Tony La Russa calls his return to the Chicago White Sox dugout ‘uncertain’ in Oakland: ‘A lot of it is going to depend on the experts’

Tony La Russa was back at a ballpark Sunday, participating in a ceremony honoring former pitcher Dave Stewart at Oakland Coliseum.

The Chicago White Sox manager is awaiting the OK from doctors to return to the dugout.

“A lot of it is going to depend on the experts,” La Russa said before Sunday’s game against the Oakland Athletics when asked about his expectations to be back. “Reading the situation, they’ll ask how I feel, could I do a little more. And how you respond to the little more affects it.

“It’s uncertain. In the meantime, it will be fun to watch (the Sox) stay in contention.”

La Russa jokingly added, “I know if we lose (Sunday), first game in person, I won’t be on that plane (returning to Chicago with the team).”

The Sox were unable to complete a four-game sweep Sunday, losing 10-3 in front of 11,701.

The A’s scored six runs in the fifth as the Sox lost for just the fourth time in 13 games since Aug. 30.

“What can I say, just a bad outing,” Sox starter Johnny Cueto said through an interpreter. “It wasn’t my day.”

The A’s had more hits in the fifth (six) than the Sox had in the game (four).

The loss, combined with Cleveland’s 4-1 victory against the Minnesota Twins, dropped the Sox to 2½ games behind the first-place Guardians in the American League Central.

The Sox went 5-2 on the trip, winning two of three in Seattle and three of four against the A’s.

They’ve been without La Russa, 77, since Aug. 30, when they announced less than an hour before a game against the Kansas City Royals that he would not manage that night at the direction of his doctors.

The next day the Sox said La Russa was out indefinitely and would undergo further testing with doctors in Arizona.

“The way it happened, you come off the field (on Aug. 30) and they tell you — I had an issue in spring training — so when they had some information that needed to (be) addressed and they make it serious enough to where they say, ‘You get out of uniform, you can’t watch the game,’” La Russa said. “I said, ‘OK, right.’ So I watched the game at home.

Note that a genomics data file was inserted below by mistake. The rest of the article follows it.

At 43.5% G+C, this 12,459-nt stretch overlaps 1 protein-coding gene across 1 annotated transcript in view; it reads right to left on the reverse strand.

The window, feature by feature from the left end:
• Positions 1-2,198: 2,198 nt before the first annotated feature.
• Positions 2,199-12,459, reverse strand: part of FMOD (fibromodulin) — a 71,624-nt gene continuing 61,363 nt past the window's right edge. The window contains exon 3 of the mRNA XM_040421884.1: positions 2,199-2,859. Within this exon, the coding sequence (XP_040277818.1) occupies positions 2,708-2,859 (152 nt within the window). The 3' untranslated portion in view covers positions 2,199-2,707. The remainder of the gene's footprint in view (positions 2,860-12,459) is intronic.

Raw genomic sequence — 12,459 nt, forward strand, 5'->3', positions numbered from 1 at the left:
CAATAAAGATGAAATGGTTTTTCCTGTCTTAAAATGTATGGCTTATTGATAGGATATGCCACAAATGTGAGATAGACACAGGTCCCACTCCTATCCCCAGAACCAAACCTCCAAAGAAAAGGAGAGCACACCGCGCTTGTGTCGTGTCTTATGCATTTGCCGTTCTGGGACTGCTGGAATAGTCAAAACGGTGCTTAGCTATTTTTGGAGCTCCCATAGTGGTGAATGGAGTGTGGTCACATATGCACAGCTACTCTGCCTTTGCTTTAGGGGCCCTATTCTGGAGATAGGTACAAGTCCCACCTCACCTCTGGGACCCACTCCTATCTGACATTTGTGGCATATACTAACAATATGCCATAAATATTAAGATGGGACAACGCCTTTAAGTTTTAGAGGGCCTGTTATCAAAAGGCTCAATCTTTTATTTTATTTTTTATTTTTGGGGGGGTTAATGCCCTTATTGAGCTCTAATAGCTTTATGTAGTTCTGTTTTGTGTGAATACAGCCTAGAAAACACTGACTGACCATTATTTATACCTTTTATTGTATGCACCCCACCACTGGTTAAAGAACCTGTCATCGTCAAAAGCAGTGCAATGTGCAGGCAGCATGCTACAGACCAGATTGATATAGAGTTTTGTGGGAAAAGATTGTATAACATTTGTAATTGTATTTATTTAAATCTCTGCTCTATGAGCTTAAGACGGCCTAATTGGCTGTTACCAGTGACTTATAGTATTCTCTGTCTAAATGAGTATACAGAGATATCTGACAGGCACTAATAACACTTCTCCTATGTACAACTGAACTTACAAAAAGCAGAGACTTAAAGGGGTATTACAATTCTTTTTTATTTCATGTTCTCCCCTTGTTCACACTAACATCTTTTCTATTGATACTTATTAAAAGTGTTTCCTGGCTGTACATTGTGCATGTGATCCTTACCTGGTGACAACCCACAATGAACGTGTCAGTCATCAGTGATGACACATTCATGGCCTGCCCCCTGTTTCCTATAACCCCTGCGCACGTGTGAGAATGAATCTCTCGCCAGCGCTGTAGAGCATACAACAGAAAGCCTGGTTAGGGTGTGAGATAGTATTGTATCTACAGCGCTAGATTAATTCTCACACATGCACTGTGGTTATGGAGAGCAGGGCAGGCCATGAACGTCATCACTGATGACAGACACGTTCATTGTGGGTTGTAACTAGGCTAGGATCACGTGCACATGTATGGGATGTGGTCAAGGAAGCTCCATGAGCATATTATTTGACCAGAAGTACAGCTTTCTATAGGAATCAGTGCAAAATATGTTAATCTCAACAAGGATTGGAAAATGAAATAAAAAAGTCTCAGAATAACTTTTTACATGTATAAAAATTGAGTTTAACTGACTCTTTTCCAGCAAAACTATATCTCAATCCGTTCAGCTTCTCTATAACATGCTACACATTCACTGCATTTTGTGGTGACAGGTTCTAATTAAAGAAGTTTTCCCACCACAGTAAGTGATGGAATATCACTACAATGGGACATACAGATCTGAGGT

“Health ain’t nothing to mess with. I got checked in Chicago and the reason I flew to Arizona is because that’s been the place since the ‘90s I’ve had physicals. They addressed it, they fixed it, now it’s just a question of regaining strength. Don’t mess with health.”

La Russa told Janie McCauley of The Associated Press he had a pacemaker inserted for his heart.

He was scheduled to travel to Chicago with the team after Sunday’s game, but his doctors have not cleared his return to the dugout as an active manager.

Asked if he plans to be with the team the rest of the way no matter what, La Russa said: “It all depends. I’m here (Sunday), flying back with them. And we’ll see what they say. I don’t plan to be in uniform until they say it’s time to be in uniform.

“The most important thing is you don’t want to be a distraction. That’s why it’s best to let it run its course and in the meantime, what they’re doing, concentrating and the game they’re playing, if I think I’m distracting being upstairs like (Sunday), then I won’t be up there watching.”

La Russa said he has “watched them all.”

“It’s been outstanding,” he said. “I always said we’ve got a really good staff. I think they united and picked each other up. I talk to (acting manager) Miguel (Cairo) at least twice a day. Talk to (pitching coach) Ethan (Katz).

“But exciting games. Two of those comeback wins (against the Mariners and the A’s) have been critical. The key is they’re having the fun of contending. It’s from here to the end now. It’s been fun to watch.”

La Russa received handshakes and pats from players and coaches Sunday.

“I’m glad to see him,” Cairo said before the game. “He looks really good. I’ve been talking to him, so I know how he feels and he’s feeling good. He’s smiling and I’m glad to see him. I know the whole team is glad to see him.”

The Sox led Sunday’s game 2-1, with José Abreu driving in a run with a double in the first and scoring in the fourth on AJ Pollock’s sacrifice fly to center.

The six-run fifth for the A’s included three singles, two doubles and Ramón Laureano’s two-run homer. The home run came one pitch after third baseman Leury García ran into the spacious foul territory but couldn’t catch a popup near the Oakland dugout.

Cueto allowed seven runs, five earned, on eight hits with three strikeouts and a walk in 4⅔ innings.

“Just one bad inning,” Cairo said. “We got the loss, (but) it was a really good road trip for us.

“It was awesome to see the guys battle every day. Hit, coming back from being down. We did everything the right way. Good pitching. It was a really good trip.”